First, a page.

Five days of this hell. It seemed longer but Marcel’s chrono-watch still worked. A useful device when in the warp: it counted the days its wearer had lived. A gift from a very wealthy contractor for whom Marcel had delivered an especially difficult shipment over nine years ago.
‘It’s massive this ship, Mum.’ Fio said idly, breaking his mother’s memories of her Rogue Trader days.
Marcel did not respond and stayed seated. She rubbed her temple and stared at the phosphor repentia in her hands. Fio repeated his observation.
‘It’s massive this sh-’
‘Alright, let’s pack up. Come on.’ Marcel gestured toward the ragged blanket her son was sat beside as she started to repack her grimy knapsack. She quickly wiped away a tear.
‘It’s getting worse, Mum.’ Fio grimaced as he pulled away a blood-sodden cloth from his stomach revealing a gruesome horizontal wound.
‘Well, it will never get better… if you keep messing with it! Cover it up and I’ll dress it again when we are packed.’ Marcel’s unsympathetic tone shocked Fio. She was holding back tears. That wound wasn’t going to heal.
Marcel looked about the innards of the Sempiternal, a vast Imperial cargo-voyager ship. It floated adrift in silence. ‘Not a soul aboard,’ young Fio had quipped from Marcel’s archaeo-scavenger ship after the biometric scans had come back negative. A treasure trove awaited them. All that cargo and no one to defend it. It was a dream come true for any scavenger looking for the quick path to riches and retirement. Too good to be true, thought Marcel. She should have listened to herself. Then they wouldn’t be stuck in this hell.
‘Just my soul aboard, it seems…’ Marcel muttered as she picked her way across another wrecked cargo-bay. The containers were burst open and not much in the way of loot lay scattered around. Marcel wasn’t even looking for anything worthy of resale but Fio heard his mother speak while he was diligently perusing the ground for any items of high value.
‘Sorry?’ Fio hollered from a few paces back.
‘Nothing.’ Marcel replied.
‘How far till the bridge do you reckon?’ Fio was only sixteen Terran years old. His youthfulness and naivety rubbed at Marcel’s temper.
‘We get there when we get there, Fio.’ Marcel barked and the cargo-bay walls echoed her outburst back at her. She softened her tone after hearing it herself. ‘Let’s find somewhere to rest and have some food.’
‘What were those things?’ Fio questioned in the safety of the empty cargo container. He fidgeted with a violet coin he had picked up outside their shelter for the evening.
‘The crew. I don’t know… maybe hallucinations…’ Marcel’s voice trailed off, half paying attention to the ration pack she was opening.
‘They didn’t look like bulk haulers to me!’ Fio joked then sucked the air with clenched teeth as his wound throbbed.
‘Well, no! They didn’t! A void-disease? Dark-Magic? I don’t know, Fio!’ Marcel stared frustratedly into the unappetizing grey mush and dry crackers that was her dinner.
‘You always were a good cook Mum.’ Fio smiled. Marcel forced a laugh through held back tears. Fio wasn’t even eating.
Marcel upped her pace. The corridor was long but she knew that it led to the bridge. Turn the main console on, papers, coin, change, lock doors… Marcel went through her mental list in order while Fio caught up. They stood outside the bridge door.
‘No heroics now, son. If there are any of those things in there, we take them together, ey?’ Marcel primed her repentia.
‘OK.’ Fio furrowed his brow. He held up the rusted metal bar he was using as a makeshift club in his left hand. He held out the shiny purple coin in his right and gave it to Marcel. ‘For good luck.’ His face was a nervous grin. Marcel put it with the other four violet coins in her pocket.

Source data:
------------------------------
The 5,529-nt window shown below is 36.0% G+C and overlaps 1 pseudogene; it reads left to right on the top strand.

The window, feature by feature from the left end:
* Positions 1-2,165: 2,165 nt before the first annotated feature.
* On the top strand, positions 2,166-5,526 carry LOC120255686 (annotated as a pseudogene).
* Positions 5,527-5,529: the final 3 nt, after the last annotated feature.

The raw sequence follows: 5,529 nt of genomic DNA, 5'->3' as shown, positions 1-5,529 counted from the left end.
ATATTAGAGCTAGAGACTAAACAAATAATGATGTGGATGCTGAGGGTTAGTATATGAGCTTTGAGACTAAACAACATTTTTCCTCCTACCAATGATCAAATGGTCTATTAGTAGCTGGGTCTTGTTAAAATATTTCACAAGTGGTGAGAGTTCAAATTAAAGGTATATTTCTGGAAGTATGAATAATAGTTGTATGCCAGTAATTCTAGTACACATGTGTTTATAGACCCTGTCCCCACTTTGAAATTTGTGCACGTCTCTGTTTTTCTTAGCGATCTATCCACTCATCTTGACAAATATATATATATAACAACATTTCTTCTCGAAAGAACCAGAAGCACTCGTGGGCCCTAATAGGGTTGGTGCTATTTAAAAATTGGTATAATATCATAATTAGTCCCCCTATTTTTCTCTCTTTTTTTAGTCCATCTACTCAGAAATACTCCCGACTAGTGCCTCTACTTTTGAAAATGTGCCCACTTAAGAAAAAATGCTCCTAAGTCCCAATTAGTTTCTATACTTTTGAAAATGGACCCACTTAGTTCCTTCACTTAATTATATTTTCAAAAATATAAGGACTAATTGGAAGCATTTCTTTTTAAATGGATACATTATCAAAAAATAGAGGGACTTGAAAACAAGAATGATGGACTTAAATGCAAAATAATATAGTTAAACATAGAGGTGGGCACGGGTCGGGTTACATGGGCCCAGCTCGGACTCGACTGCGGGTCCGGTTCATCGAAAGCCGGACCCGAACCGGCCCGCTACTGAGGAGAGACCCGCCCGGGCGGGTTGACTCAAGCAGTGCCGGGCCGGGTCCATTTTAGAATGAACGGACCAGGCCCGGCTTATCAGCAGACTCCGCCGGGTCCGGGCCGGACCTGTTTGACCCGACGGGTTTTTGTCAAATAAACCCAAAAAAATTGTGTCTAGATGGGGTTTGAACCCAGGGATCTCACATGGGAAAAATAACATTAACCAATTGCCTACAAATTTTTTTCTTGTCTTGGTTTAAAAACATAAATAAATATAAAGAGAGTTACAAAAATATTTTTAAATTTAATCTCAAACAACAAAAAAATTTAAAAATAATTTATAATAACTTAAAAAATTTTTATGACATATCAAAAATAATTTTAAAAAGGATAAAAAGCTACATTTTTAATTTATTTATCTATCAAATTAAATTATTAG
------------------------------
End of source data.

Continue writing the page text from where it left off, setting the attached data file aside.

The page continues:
Marcel slowly opened the bridge door and walked backwards into the circular room. She was aiming down the sight of her weapon towards the door. The one she had just entered through. The bridge wasn’t in bad condition compared to the corridor. Dust had settled on surfaces but there were no signs of damage. Marcel half turned on her heel to face the bridge’s main console but snapped back as she heard a sound. It was Fio closing the door. The draft sent a small gust of air across the room, knocking a pile of papers onto the floor at one of the navigation stations.
No pict-screens were functioning on the bridge but the main console in the center of the room had, what Marcel knew to be, stand-by lights illuminated. She holstered her gun and walked over to the console. Coin, lock doors, paper… She hesitated and looked over her shoulder to Fio scanning the shadows for signs of life. She thumbed the activation rune on the console.
‘Mother.’ Fio’s voice seemed thin. Marcel lurched away from the device, startled, and drew her weapon.
‘No! Not now!’ Marcel sobbed.
She looked into the face of her son. He had changed. His skin was taught, his smile split the edges of his cheeks and his brow was ripped in two. It showed a newly birthed eye blinking under the bare sinew of his forehead. His shoulders had grown uneven masses that tore his jacket. He tugged open the wound at his stomach and countless more eyes fell out, they dripped with bodily fluids as they looked at his mother.
‘Fio!’ Marcel couldn’t pull the trigger. It was still her son. Her cheeks lay slick with tears. Her scream was violent and wild.
Not again. Marcel felt herself fall down into the abyss. Her thoughts were all hopeless. Her hand trembled. Fio twitched his mangled head then darted forward. Marcel closed her eyes. She pulled the trigger and her world exploded.
Marcel looked down at her chrono-watch. Six days.
‘It’s massive this ship, Mum.’ Fio said.
About the Author
Sam has been in love with Warhammer and its surrounding lore since his teen years. If he’s not at work fixing elevators, he’s out rock climbing or hiking.